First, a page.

15th August 2010 Words: Matt Lamy
We went along to the grand unveiling of the Barclays Cycle Hire Scheme this month as the mayor of London, Boris Johnson, declared the “Rolls-Royce of bicycles” ready to ride.
We were intrigued to see how the new city initiative would work and despite some initial difficulty pedalling the heavy frames up hills, (which thankfully there aren’t many of in central London) we were pleasantly surprised by how easy the whole process is.
David Brown, managing director of surface transport for TFL, explained they’d learned from mistakes made in Paris and as a result had made the whole process “incredibly user friendly” — and so far, so good.
The first bike was rolled out from Waterloo station at 6am on the day of the official launch, at which point over 12,000 people had already registered as members, allowing them a key to access the various docks around the city. “I think it will dramatically change the way people make short journeys in central London, without a doubt,” continued Brown.
The 315 docking stations placed around London currently hold a fleet of 5,000 bikes, which Boris says will “get people out of their cars and enjoying fresh air”. A membership key costs £3 and the first 30 minutes of any journey is absolutely free of additional fees. Full membership details at www.tfl.gov.uk/barclayscyclehire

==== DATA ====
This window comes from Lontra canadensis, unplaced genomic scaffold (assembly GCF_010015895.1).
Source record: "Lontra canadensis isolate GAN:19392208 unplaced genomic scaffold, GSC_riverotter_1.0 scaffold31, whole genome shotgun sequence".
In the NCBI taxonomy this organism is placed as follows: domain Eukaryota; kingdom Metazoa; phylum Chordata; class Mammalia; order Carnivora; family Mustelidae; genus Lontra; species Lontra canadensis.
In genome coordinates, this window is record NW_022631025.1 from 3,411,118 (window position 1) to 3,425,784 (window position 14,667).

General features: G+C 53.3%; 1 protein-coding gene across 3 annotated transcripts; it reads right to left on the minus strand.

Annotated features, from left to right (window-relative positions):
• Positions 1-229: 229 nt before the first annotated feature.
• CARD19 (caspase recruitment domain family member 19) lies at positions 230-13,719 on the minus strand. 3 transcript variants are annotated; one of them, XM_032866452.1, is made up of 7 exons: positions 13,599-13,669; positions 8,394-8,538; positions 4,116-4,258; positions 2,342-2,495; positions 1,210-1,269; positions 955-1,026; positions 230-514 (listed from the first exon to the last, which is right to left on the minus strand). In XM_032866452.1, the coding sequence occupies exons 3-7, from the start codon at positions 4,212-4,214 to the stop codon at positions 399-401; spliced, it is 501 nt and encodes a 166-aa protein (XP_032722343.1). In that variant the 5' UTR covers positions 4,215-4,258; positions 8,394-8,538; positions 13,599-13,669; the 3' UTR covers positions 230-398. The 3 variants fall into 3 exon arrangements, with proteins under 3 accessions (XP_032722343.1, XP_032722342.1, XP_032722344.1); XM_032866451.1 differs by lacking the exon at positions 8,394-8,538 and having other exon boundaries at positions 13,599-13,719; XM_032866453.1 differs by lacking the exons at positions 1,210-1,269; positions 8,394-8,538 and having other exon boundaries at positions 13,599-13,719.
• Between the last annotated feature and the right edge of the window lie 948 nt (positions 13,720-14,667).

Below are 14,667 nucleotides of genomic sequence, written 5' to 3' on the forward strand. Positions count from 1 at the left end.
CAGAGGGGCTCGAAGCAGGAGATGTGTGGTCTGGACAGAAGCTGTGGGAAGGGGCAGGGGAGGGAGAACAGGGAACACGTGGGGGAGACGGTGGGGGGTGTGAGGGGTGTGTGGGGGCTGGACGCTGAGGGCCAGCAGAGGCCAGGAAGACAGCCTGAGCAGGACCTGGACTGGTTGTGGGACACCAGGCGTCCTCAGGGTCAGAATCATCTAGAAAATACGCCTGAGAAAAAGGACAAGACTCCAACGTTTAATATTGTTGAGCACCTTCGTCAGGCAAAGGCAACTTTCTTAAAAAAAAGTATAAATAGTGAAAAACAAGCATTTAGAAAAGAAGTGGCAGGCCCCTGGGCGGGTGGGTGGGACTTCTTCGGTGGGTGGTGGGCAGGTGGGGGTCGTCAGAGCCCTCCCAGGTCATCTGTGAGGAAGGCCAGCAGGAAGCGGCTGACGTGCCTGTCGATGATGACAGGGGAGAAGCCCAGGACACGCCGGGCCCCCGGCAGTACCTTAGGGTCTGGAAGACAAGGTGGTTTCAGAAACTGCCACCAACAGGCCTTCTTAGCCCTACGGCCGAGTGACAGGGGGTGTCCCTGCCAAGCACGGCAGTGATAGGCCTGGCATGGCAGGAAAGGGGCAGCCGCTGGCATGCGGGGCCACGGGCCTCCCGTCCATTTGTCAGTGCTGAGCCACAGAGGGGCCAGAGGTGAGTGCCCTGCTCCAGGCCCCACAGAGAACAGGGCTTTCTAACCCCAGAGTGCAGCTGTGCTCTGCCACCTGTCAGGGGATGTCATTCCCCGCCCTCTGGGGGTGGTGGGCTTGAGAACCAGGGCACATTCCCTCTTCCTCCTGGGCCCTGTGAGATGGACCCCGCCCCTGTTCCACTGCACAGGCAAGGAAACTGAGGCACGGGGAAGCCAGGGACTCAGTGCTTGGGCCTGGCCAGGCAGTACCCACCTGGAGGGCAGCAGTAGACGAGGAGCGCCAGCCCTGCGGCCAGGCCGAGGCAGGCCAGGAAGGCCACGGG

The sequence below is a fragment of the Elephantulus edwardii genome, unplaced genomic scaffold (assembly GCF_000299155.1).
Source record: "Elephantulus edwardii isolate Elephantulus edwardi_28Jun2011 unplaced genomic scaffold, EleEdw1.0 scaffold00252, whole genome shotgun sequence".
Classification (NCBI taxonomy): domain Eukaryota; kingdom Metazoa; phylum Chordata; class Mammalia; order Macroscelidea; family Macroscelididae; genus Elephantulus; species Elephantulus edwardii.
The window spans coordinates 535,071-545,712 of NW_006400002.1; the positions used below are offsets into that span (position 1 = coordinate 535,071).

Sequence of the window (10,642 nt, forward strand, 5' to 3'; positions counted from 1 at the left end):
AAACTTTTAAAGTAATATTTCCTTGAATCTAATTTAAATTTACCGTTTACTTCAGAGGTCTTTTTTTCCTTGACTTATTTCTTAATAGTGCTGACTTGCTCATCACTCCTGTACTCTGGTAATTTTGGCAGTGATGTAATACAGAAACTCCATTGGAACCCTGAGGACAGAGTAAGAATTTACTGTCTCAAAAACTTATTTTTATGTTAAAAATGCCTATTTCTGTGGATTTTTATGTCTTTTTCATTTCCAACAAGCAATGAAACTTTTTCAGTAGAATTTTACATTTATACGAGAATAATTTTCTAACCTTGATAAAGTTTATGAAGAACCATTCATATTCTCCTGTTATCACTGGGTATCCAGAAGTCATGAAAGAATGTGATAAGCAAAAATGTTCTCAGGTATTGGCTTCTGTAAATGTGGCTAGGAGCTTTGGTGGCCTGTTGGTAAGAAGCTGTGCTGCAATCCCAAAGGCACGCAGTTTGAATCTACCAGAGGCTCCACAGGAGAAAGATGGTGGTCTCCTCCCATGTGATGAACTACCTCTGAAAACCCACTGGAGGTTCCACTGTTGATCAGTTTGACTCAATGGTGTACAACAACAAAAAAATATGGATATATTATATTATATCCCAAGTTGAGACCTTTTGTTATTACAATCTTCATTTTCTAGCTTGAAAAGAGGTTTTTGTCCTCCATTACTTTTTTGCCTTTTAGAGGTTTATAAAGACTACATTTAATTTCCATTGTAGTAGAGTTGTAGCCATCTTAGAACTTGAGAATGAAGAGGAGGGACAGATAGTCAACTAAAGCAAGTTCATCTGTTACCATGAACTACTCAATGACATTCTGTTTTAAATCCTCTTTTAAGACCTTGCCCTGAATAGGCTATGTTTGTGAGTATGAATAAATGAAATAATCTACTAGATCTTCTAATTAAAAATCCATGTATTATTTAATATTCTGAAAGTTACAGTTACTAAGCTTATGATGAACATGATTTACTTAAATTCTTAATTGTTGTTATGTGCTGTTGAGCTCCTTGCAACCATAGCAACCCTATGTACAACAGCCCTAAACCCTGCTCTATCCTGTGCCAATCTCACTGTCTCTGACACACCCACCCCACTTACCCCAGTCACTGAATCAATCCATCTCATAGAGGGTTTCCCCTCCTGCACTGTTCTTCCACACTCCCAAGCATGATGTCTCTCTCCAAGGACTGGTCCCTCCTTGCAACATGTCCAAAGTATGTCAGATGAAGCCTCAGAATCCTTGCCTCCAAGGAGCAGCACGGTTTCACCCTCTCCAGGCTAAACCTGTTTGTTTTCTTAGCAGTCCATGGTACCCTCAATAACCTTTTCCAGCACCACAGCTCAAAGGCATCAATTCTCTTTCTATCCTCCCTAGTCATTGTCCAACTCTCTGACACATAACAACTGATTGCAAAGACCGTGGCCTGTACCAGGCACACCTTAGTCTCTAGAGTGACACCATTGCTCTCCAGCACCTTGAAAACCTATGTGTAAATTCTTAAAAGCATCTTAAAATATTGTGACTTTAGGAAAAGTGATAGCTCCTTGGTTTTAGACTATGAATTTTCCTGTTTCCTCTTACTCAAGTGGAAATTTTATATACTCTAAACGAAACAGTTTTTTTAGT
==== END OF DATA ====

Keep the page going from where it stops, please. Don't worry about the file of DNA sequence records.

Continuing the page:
“It’s not bad, but I’m a bit short for it so I need to reduce the saddle height! I’m going to use it to cycle to work from Waterloo station so I’ll see how it goes. I’ll try it out for a couple of days and then see if it’s going to work for my commute. I think it’s a really good idea; I did it in Paris and it just seemed so sensible. It works really well there.”
“It’s brilliant. I’ll just give it a go and see what happens — take my chances with the traffic! I think it’s worked in other cities, so great, why not?”
“I think it’s a fantastic idea to have this. It’s worked in Barcelona, Paris and various other places. There’s been quite a lot of negativity about it costing so much, but the whole point is that it’s a convenient thing for short journeys. There’s been some negative press but despite that, I think it’s a great idea.”